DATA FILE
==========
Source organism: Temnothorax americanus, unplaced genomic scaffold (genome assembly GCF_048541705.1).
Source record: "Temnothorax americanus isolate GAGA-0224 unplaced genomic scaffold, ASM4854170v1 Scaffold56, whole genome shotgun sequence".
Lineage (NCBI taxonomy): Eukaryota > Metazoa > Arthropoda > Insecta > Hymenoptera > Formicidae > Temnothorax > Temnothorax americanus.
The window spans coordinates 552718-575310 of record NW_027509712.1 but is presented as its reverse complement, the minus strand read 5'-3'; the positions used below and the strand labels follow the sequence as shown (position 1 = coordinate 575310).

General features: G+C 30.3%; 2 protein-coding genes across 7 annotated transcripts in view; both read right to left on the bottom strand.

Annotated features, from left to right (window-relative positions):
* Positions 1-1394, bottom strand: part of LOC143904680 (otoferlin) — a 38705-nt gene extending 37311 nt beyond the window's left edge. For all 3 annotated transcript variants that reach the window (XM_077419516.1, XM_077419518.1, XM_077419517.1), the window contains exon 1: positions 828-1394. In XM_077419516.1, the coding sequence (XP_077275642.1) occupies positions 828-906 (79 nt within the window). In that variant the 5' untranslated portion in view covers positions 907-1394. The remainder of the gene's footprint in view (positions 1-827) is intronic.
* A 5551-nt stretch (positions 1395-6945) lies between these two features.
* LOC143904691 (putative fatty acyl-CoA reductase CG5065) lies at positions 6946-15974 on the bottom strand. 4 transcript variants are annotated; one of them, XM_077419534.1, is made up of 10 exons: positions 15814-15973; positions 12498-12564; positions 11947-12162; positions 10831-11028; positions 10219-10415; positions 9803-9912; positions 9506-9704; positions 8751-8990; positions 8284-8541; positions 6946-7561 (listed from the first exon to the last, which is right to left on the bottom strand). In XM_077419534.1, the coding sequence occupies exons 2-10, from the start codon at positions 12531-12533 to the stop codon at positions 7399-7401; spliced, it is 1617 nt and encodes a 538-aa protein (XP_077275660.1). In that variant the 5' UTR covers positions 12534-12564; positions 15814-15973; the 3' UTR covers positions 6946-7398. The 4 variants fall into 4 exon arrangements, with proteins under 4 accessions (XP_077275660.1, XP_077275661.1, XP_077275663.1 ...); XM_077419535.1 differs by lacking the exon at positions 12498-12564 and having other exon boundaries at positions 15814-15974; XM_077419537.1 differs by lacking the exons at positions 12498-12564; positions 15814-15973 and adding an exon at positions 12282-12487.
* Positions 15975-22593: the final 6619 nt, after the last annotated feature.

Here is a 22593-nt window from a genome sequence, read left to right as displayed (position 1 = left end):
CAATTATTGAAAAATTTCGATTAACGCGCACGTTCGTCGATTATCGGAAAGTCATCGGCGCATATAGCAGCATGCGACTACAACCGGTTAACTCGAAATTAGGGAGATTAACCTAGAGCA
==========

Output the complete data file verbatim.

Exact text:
Source organism: Temnothorax americanus, unplaced genomic scaffold (genome assembly GCF_048541705.1).
Source record: "Temnothorax americanus isolate GAGA-0224 unplaced genomic scaffold, ASM4854170v1 Scaffold56, whole genome shotgun sequence".
Lineage (NCBI taxonomy): Eukaryota > Metazoa > Arthropoda > Insecta > Hymenoptera > Formicidae > Temnothorax > Temnothorax americanus.
The window spans coordinates 552718-575310 of record NW_027509712.1 but is presented as its reverse complement, the minus strand read 5'-3'; the positions used below and the strand labels follow the sequence as shown (position 1 = coordinate 575310).

General features: G+C 30.3%; 2 protein-coding genes across 7 annotated transcripts in view; both read right to left on the bottom strand.

Annotated features, from left to right (window-relative positions):
* Positions 1-1394, bottom strand: part of LOC143904680 (otoferlin) — a 38705-nt gene extending 37311 nt beyond the window's left edge. For all 3 annotated transcript variants that reach the window (XM_077419516.1, XM_077419518.1, XM_077419517.1), the window contains exon 1: positions 828-1394. In XM_077419516.1, the coding sequence (XP_077275642.1) occupies positions 828-906 (79 nt within the window). In that variant the 5' untranslated portion in view covers positions 907-1394. The remainder of the gene's footprint in view (positions 1-827) is intronic.
* A 5551-nt stretch (positions 1395-6945) lies between these two features.
* LOC143904691 (putative fatty acyl-CoA reductase CG5065) lies at positions 6946-15974 on the bottom strand. 4 transcript variants are annotated; one of them, XM_077419534.1, is made up of 10 exons: positions 15814-15973; positions 12498-12564; positions 11947-12162; positions 10831-11028; positions 10219-10415; positions 9803-9912; positions 9506-9704; positions 8751-8990; positions 8284-8541; positions 6946-7561 (listed from the first exon to the last, which is right to left on the bottom strand). In XM_077419534.1, the coding sequence occupies exons 2-10, from the start codon at positions 12531-12533 to the stop codon at positions 7399-7401; spliced, it is 1617 nt and encodes a 538-aa protein (XP_077275660.1). In that variant the 5' UTR covers positions 12534-12564; positions 15814-15973; the 3' UTR covers positions 6946-7398. The 4 variants fall into 4 exon arrangements, with proteins under 4 accessions (XP_077275660.1, XP_077275661.1, XP_077275663.1 ...); XM_077419535.1 differs by lacking the exon at positions 12498-12564 and having other exon boundaries at positions 15814-15974; XM_077419537.1 differs by lacking the exons at positions 12498-12564; positions 15814-15973 and adding an exon at positions 12282-12487.
* Positions 15975-22593: the final 6619 nt, after the last annotated feature.

Here is a 22593-nt window from a genome sequence, read left to right as displayed (position 1 = left end):
CAATTATTGAAAAATTTCGATTAACGCGCACGTTCGTCGATTATCGGAAAGTCATCGGCGCATATAGCAGCATGCGACTACAACCGGTTAACTCGAAATTAGGGAGATTAACCTAGAGCA